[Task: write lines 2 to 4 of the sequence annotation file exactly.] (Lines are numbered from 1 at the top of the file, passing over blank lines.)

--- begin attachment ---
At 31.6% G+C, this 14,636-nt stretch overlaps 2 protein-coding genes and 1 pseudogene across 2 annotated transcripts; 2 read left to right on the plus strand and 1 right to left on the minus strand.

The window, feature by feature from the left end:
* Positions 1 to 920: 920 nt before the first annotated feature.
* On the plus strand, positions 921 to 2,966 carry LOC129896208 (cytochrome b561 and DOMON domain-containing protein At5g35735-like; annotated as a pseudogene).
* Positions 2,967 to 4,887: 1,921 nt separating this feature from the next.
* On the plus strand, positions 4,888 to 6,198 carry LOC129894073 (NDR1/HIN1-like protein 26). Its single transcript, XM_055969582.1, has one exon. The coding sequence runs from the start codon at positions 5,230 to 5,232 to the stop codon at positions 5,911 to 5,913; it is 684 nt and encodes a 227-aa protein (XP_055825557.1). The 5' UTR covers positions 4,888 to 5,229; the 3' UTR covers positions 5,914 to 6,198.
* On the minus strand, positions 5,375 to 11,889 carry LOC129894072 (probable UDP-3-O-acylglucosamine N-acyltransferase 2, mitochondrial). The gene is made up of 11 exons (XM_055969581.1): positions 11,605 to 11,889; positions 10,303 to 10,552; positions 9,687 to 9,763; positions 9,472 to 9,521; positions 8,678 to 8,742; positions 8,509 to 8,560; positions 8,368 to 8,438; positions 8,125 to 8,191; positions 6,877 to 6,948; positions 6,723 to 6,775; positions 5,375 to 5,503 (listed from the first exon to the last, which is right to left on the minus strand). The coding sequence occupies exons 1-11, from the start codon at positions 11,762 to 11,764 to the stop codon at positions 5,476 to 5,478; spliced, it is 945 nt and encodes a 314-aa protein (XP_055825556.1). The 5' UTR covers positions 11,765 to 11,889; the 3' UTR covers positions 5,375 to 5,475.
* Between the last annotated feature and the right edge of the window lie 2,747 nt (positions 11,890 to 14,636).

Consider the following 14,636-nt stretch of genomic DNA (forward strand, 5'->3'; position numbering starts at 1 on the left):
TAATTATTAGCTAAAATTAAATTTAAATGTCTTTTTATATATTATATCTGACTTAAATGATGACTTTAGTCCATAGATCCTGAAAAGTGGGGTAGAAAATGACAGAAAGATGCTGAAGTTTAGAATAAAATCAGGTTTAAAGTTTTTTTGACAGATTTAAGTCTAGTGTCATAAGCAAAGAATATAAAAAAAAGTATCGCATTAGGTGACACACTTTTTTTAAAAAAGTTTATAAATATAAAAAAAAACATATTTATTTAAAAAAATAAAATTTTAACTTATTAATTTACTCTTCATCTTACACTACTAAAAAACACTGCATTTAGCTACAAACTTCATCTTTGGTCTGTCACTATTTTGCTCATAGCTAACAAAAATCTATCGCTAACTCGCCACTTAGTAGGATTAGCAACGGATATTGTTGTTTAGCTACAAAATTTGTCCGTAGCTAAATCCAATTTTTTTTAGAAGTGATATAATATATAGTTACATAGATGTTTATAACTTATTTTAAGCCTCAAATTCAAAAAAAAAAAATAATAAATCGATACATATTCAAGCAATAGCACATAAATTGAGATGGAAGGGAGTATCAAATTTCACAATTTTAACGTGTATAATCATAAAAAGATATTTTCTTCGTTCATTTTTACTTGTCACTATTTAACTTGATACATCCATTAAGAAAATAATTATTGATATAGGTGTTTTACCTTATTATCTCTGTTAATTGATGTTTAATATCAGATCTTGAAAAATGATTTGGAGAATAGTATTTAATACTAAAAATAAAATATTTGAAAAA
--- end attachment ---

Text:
The window, feature by feature from the left end:
* Positions 1 to 920: 920 nt before the first annotated feature.
* On the plus strand, positions 921 to 2,966 carry LOC129896208 (cytochrome b561 and DOMON domain-containing protein At5g35735-like; annotated as a pseudogene).